Today, self-driving cars are in this stage where they need to reach an error free driving status. Even small errors in these cars can lead to a crash. Until the errors rates come down significantly, these cars will find the market cold. As a result, firms are focused on bringing down error rates in such cars. They are focused on a step change innovation in self-driving car technology.
When is it critical?
Although step change innovation is often critical in the early stages of an industry, it can become significant in later stages too. Need for a step change innovation in later stages is often felt when a new technology emerges in the industry. When new technologies bring a step jump in performance, incumbents need to focus on bringing about a step change in their old technologies. This fight between the old technology and the new technology has occurred in many industries.
Optimization and Development Innovations
Once a category becomes well defined, and the technology goes beyond minimum acceptable performance, the innovation focus often moves towards optimization and development. These efforts either involve adding functionalities or incremental improvements of existing features.
For example, smartphones are currently in this stage of the innovation cycle. The latest iPhone 7 Plus has a dual camera with is an improvement over earlier iPhones. Similarly, other firms are also focused on optimization and development of their phones.
Most of the innovation efforts in any industry take place at this stage.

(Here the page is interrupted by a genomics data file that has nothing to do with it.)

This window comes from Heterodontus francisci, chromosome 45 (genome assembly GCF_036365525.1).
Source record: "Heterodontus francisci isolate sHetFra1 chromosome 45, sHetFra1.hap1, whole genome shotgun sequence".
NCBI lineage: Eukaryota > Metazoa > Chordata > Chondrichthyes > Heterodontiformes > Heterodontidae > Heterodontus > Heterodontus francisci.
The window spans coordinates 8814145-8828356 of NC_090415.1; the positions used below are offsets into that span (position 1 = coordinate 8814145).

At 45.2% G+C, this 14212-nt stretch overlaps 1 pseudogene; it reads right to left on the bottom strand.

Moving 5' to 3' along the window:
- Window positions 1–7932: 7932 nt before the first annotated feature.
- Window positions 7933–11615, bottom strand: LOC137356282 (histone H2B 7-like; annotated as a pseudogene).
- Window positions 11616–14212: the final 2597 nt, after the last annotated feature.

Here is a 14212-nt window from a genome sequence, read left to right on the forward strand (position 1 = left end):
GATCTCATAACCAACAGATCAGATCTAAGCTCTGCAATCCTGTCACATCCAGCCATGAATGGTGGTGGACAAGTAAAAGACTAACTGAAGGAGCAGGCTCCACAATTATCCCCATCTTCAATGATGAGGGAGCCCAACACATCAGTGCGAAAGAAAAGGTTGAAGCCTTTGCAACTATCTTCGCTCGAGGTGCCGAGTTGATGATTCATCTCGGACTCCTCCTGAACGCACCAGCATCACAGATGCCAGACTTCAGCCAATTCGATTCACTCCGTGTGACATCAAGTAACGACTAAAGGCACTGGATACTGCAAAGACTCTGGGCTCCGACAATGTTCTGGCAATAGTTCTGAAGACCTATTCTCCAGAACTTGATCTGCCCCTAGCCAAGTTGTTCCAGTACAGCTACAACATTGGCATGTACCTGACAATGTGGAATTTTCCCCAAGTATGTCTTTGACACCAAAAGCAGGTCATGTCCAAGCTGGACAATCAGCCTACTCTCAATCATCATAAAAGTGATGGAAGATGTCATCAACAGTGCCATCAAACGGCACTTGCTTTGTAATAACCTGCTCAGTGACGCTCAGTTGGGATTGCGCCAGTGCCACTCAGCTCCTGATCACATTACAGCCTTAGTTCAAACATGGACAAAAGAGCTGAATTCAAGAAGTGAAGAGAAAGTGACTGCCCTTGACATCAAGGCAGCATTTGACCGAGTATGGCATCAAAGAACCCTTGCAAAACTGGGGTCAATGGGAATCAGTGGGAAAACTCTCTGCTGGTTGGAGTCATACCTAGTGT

Once the improvement in products and services reach a certain level, firms find little return from innovation efforts. It seems that they are running to stay in the same place. At such points, the industry is usually ripe for a game-changing innovation. Such efforts often involve a redefinition of the market. In that sense, they are almost like the category one innovations above but with a significant difference. They do not create new categories but redefining an existing market.
Uber and fintech are two such examples. Uber is changing the way people use cabs and drivers supply taxi services. It is a market-redefining innovation. Similarly, fintech is changing the financial services industry through a redefinition of services. Robo-advisors are providing wealth management solutions using technology. By providing solutions at a fraction of the cost of traditional wealth management, it is redefining the industry.
When your innovation efforts are in line with the macro innovation cycle, you are more likely to succeed. The reason is that the market will reward you the most with the most needed innovation type. If you give the market some other innovation, your probability of success declines.
In fact, going against the macro innovation cycle may impede your market success. For example, when Apple’s iPhone threatened the Google’s search model, Google could have chosen to continue innovating in search algorithms. But that would have been a risky strategy. Instead, it invested in Android platform innovation. That stopped Apple from upending the search business.
Do you consider the macro innovation cycle when searching for innovation opportunities?